Our exercise physiologists can create an exercise prescription for anything. Just tell us what you need and we can create it. Whether you need general recommendations or a day-to-day plan, POTENTRx is here to help.
Nutritional planning guides food choices as treatment for medical conditions, behavior modification and matching eating with designated sport and exercise activity. Certified nutritionists and licensed dieticians offer education about nutrition to help you make sensible decisions about processed, refined, and chemically treated foods, supplements and managing allergies or weight by developing dietary patterns that suit your lifestyle as well as your needs. Nutritional counseling begins by completing a 3-day food log using our web-based system www.foodprodigyonline.com. While other easy-to-use online systems exist, (such as www.fatsecret.com; www.myfitnesspal.com; www.mynetdiary.com; www.fitday.com), they do not track micronutrients such as vitamins and minerals, deficiencies of which have important health implications and thus they do not provide a complete analysis. We strongly encourage you to take the time to use our more enhanced FoodProdigy system.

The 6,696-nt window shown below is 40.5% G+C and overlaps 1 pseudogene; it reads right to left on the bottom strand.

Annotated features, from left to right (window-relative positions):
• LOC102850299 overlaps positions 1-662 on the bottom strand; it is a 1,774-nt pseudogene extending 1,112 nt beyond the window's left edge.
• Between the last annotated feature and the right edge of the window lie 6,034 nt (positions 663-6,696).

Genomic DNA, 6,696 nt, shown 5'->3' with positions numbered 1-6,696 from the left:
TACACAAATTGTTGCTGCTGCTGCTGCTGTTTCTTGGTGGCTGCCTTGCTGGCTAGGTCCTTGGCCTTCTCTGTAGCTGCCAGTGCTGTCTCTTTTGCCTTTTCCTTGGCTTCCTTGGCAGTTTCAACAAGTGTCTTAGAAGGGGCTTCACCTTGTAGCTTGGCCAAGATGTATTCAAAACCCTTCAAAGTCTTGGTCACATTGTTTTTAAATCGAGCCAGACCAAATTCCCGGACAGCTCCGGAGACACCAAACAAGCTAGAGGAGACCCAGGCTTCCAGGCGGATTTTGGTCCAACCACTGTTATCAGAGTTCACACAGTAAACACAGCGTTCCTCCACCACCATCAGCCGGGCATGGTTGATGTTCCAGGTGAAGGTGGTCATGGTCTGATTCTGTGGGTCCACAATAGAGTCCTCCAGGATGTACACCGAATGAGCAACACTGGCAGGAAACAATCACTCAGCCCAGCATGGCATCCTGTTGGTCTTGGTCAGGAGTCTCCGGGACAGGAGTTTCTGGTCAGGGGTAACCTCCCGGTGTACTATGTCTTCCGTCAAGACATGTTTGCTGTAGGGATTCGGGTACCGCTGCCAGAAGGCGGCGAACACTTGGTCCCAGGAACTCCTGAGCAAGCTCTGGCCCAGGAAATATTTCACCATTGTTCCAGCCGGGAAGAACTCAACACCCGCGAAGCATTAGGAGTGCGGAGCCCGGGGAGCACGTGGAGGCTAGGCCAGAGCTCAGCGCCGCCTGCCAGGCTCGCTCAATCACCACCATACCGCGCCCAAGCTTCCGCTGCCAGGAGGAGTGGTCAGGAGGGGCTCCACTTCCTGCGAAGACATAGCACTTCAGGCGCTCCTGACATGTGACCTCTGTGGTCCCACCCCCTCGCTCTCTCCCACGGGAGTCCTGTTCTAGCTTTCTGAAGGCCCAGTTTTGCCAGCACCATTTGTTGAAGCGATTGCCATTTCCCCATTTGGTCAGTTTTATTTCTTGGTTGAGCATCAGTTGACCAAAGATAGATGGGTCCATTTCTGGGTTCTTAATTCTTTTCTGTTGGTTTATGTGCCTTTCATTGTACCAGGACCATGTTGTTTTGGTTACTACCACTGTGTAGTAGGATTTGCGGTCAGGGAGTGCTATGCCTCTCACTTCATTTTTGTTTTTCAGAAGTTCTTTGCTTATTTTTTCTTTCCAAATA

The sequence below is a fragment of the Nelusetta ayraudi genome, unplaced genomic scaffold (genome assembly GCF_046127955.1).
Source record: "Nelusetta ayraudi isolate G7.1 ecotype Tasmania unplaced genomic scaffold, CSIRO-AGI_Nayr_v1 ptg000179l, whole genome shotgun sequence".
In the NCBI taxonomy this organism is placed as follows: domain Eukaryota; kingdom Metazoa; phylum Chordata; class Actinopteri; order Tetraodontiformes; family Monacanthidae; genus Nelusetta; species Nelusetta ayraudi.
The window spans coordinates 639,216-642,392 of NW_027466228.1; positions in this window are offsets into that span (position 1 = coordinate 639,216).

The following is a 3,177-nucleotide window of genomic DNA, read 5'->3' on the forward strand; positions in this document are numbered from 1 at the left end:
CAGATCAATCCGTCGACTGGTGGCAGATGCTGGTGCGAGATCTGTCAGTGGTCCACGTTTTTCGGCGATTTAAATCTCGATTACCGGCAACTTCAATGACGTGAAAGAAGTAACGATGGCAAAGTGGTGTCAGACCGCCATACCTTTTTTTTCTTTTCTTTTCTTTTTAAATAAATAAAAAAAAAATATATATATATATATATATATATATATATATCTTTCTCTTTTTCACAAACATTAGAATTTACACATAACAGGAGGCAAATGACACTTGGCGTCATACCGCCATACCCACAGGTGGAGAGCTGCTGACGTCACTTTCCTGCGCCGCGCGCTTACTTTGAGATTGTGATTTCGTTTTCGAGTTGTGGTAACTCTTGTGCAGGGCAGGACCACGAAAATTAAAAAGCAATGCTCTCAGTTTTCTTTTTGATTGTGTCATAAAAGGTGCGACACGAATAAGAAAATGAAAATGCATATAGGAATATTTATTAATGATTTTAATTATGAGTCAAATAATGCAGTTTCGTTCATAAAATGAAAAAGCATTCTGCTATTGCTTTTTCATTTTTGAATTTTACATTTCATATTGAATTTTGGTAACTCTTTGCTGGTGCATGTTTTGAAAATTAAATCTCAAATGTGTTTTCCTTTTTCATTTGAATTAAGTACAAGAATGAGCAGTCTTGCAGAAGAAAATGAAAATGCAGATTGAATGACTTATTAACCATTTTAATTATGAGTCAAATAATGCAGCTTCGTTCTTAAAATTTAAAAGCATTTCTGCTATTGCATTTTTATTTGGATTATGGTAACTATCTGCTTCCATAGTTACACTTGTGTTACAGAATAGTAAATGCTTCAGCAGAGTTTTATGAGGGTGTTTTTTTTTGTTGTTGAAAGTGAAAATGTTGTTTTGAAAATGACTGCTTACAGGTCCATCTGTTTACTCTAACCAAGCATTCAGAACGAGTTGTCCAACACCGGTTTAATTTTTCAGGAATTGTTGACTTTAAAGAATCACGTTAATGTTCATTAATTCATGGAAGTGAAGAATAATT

Using test data, the staff creates a training prescription designed for a specified purpose and supervises training to ensure proper movement techniques, specific workloads (intensity), number and duration of training sessions (frequency), nature and schedule of adjustments across time (periodization and progressive overload), and precautions related to overtraining, age, and health conditions.